06 September 2015

Swimming in the Mediterranean
is not a pleasure for everyone

The long sandy beach at Pavlos Beach in Platanes, east of Rethymnon (Photograph: Patrick Comerford, 2015)

Patrick Comerford

Autumn had settled in fully in Dublin as I left, but it still feels like summer in Greece, and the temperatures in Crete were in the high 30s early this afternoon [6 September 2015] when I decided to go down to Pavlos Beach for a swim.

The beach is less than 10 minutes’ walk from Julia Apartments on the square in Platanes, 5 km east of Rethymnon, where I am staying for the week.

It is good to be back in Rehtymnon, which has been a constant favourite since the mid-1980s, and it is good at this time of the year to swim in the warm waters of the Mediterranean.

At the shore, the water is a shade between aquamarine and bright green, but it turns to a deeper blue as the eye moves out, and there is a purple hue all along the horizon. The air is clear and clean, and the Fortezza in Rethymnon to the west seems much closer than the 5 km distance it is in reality.

Swimming this afternoon in that calm, clear, clean, refreshing water, with waves that are almost unnoticeable but for the sound on the shoreline, and with soft sand under my feet, it is easy to realise how many Syrian refugees imagine that their passage at night is safe a little further to the east in the same Mediterranean waters between the Turkish peninsulas near Bodrum and Kusadasi and the Greek islands of Lesbos, Kos and Rhodes.

Flowers blooming and blossoming on the short between the beach and the centre of Platanes (Photograph: Patrick Comerford, 2015)

Despite the summer heat, the flowers are still blooming and blossoming on the roadside and in the gardens on the short walk between the beach and the centre of Platanes.

Why, even the wasps’ nest barely hidden in a clump had a beauty of its own in the afternoon shade.

The Septuagint Greek translation of the Bible uses the Greek work sphekia, literally “wasp’s nest,” to translate the Hebrew word meaning “to smite” in Old Testament passages that tell of the original inhabitants of the Promised Land being driven out before the Israelites (see Exodus 23: 28; Deuteronomy 7: 20; Joshua 24: 12).

It is a terrifying image – and one that strikes greater terror in my heart when I think of how Biblical literalists, in both Judaism and Christianity, and Quranic literalists in Islam use their sacred texts to identify, demonise and marginalise people of faith that they want to drive from their societies and their cultures.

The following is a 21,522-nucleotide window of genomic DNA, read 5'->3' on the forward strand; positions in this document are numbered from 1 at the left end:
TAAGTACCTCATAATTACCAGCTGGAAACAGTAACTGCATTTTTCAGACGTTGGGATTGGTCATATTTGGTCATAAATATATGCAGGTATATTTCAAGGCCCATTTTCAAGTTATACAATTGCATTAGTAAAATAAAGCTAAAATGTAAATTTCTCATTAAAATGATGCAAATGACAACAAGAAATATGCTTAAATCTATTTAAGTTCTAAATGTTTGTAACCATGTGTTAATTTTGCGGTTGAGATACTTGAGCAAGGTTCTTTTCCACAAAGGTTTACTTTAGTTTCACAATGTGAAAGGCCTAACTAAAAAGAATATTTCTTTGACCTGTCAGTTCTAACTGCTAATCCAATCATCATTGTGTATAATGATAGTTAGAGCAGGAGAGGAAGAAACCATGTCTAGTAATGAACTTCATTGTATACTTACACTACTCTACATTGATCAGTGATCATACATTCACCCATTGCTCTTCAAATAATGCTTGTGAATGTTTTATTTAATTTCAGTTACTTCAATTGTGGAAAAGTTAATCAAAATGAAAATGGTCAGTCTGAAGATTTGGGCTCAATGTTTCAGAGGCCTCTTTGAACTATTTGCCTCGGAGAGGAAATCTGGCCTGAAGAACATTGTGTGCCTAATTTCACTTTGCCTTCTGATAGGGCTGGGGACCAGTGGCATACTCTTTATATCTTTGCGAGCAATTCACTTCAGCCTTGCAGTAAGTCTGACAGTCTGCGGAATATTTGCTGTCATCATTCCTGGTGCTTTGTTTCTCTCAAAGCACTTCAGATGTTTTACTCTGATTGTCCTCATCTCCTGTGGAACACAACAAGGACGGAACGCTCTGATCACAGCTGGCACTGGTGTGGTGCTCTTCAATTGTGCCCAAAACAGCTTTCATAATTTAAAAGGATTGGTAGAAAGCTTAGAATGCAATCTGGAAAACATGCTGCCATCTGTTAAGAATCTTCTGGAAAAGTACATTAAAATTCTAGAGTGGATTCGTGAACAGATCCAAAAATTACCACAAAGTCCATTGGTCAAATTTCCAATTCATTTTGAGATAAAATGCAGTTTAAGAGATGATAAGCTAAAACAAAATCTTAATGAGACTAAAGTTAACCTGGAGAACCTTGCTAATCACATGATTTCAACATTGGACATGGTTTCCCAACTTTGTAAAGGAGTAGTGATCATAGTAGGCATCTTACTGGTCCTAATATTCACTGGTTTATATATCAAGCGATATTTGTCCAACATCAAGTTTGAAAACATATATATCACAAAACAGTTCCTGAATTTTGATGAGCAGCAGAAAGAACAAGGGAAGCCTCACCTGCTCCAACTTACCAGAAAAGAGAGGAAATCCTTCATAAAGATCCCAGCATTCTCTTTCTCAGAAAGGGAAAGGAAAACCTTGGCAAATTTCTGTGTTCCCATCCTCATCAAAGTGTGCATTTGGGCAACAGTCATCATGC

A wasps’ nest barely hidden in a clump (Photograph: Patrick Comerford, 2015)

I have started reading Gerard Russell’s Heirs to Forgotten Kingdoms, which tells the stories of disappearing religions in the Mediterranean and Middle East, including the Mandaeans, Yazidis, Zoroastrians, Druze, Samaritans, Copts and Kalasha.

In his introduction, he is troubled by three things: “humanity’s collective ignorance of its own past, the growing alienation between Christianity and Islam, and the way the debate about religion has become increasingly the preserve of atheists and literalists.”

In a posting this afternoon, my friend Magda Hatzopoulos also reminds me that today is the 60th anniversary of the pogrom in Istanbul that Greeks know as Septemvriana. The riots against the Greek minority in Istanbul took place in September 1955, leading to the flight of the community, which once numbered some 100,000 but was reduced within days to just a few thousand.

The widespread destruction of Greek property, businesses, churches and cemeteries succeeded in terrorising the Greeks of Istanbul into abandoning their homes, and almost wiping out the Greek presence in the city.

Sitting on my balcony watching the beauty of the sunset over Rethymnon, I am conscious this evening that none of us is ever very far from becoming a refugee and in need of a safe refuge.

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